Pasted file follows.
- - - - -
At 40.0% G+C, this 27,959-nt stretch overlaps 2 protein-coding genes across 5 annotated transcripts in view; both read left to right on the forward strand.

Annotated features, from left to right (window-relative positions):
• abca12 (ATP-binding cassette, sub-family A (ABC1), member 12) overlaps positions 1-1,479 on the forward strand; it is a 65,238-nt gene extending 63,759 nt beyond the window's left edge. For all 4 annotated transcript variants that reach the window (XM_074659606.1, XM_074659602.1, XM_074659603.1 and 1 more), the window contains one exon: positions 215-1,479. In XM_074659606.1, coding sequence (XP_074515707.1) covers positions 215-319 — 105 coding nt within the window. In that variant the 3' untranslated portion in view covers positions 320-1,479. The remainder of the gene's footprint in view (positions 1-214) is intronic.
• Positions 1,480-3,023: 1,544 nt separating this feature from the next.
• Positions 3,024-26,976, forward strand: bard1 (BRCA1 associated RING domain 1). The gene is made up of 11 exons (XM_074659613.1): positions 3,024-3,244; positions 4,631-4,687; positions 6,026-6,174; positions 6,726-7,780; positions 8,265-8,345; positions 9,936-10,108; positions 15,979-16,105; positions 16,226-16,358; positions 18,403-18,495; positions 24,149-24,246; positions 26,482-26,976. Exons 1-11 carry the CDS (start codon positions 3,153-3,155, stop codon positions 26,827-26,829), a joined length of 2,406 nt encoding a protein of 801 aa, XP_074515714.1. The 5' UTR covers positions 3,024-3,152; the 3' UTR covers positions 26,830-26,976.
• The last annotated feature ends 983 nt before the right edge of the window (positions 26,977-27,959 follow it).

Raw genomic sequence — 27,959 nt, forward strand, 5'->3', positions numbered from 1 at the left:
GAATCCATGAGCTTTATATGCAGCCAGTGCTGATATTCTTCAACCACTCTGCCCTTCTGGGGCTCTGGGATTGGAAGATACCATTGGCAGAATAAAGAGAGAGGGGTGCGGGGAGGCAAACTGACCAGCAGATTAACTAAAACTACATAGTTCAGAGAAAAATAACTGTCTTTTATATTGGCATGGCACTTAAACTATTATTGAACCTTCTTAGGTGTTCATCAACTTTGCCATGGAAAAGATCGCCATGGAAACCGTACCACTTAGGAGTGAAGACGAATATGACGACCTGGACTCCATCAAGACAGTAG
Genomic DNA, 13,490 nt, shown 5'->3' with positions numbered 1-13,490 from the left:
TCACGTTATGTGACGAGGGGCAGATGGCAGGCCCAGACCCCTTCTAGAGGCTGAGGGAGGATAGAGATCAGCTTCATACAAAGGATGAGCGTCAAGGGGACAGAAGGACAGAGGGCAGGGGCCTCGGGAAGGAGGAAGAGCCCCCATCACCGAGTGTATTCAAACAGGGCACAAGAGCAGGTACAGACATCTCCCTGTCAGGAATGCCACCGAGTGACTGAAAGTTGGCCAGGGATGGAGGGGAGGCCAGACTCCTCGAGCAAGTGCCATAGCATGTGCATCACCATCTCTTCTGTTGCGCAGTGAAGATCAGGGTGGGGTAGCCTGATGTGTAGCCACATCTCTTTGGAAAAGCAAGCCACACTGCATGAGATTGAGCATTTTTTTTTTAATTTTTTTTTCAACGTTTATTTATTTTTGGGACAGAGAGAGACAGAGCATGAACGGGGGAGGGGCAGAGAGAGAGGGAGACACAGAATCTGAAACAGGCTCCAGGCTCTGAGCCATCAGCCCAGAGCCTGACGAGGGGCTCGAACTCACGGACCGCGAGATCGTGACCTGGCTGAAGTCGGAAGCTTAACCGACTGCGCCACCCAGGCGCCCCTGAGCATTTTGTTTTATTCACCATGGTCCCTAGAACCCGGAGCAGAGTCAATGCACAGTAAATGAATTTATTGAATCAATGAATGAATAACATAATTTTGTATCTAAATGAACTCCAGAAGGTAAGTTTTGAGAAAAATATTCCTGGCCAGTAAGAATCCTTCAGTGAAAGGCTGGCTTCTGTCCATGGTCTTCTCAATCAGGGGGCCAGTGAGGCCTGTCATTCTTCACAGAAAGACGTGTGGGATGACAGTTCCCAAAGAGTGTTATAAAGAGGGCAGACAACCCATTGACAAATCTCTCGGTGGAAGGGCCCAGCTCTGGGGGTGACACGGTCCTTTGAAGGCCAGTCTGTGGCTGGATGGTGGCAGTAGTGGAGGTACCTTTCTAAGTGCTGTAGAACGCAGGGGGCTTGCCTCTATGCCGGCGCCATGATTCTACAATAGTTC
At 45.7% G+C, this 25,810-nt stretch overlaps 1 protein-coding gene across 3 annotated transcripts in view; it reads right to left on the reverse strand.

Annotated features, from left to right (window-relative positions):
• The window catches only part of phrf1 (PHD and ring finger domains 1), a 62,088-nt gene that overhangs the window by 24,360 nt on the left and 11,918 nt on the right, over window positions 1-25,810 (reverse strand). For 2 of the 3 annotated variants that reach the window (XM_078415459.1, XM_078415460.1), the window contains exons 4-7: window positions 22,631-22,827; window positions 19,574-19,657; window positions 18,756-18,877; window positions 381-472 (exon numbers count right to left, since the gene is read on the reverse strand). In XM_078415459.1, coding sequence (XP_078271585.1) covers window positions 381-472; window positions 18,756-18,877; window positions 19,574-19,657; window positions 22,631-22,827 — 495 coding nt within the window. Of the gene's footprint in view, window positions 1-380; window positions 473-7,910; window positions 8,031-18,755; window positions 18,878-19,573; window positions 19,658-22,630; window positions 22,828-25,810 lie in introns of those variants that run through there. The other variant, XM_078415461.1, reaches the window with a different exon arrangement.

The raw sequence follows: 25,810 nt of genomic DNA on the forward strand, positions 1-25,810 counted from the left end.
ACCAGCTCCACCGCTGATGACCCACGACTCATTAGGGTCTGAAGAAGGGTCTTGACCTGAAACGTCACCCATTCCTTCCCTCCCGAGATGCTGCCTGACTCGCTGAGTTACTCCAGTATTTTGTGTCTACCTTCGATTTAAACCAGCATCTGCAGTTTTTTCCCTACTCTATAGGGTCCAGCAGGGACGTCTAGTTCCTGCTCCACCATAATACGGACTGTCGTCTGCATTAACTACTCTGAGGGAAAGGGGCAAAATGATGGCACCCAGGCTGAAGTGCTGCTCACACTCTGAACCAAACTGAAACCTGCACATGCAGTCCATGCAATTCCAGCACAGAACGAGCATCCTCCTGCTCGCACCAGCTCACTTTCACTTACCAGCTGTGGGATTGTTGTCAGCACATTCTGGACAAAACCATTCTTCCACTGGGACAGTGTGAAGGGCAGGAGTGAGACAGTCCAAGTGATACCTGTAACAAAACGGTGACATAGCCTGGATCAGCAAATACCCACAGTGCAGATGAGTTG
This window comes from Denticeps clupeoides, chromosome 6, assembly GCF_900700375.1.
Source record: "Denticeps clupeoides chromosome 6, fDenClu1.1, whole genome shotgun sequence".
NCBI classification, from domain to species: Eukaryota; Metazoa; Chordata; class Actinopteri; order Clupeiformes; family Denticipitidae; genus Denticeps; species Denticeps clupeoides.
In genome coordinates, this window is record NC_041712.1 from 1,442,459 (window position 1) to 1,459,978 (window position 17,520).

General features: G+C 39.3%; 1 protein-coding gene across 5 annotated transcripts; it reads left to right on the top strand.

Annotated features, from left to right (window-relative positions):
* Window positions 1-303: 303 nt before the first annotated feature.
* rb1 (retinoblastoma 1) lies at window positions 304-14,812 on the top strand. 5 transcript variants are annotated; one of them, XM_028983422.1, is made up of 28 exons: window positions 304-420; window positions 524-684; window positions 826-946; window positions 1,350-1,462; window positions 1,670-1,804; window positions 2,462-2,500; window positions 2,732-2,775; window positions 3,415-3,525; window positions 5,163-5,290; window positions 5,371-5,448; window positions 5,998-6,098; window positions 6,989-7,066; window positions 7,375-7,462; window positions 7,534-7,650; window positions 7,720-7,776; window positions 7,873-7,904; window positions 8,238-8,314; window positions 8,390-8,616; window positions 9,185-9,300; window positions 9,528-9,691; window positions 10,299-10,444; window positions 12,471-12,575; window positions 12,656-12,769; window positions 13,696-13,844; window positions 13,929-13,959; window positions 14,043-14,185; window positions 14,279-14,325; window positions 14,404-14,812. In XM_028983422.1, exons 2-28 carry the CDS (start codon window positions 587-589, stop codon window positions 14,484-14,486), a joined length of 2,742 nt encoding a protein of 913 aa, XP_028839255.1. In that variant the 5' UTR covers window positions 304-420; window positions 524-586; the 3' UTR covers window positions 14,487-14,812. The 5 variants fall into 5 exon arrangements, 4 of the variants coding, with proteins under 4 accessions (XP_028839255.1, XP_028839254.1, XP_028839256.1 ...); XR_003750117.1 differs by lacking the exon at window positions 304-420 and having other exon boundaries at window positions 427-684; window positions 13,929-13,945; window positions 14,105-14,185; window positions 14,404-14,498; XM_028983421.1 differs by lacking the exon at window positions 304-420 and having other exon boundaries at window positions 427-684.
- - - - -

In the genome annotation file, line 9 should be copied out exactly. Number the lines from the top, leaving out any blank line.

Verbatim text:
Genomic DNA, 13,490 nt, shown 5'->3' with positions numbered 1-13,490 from the left: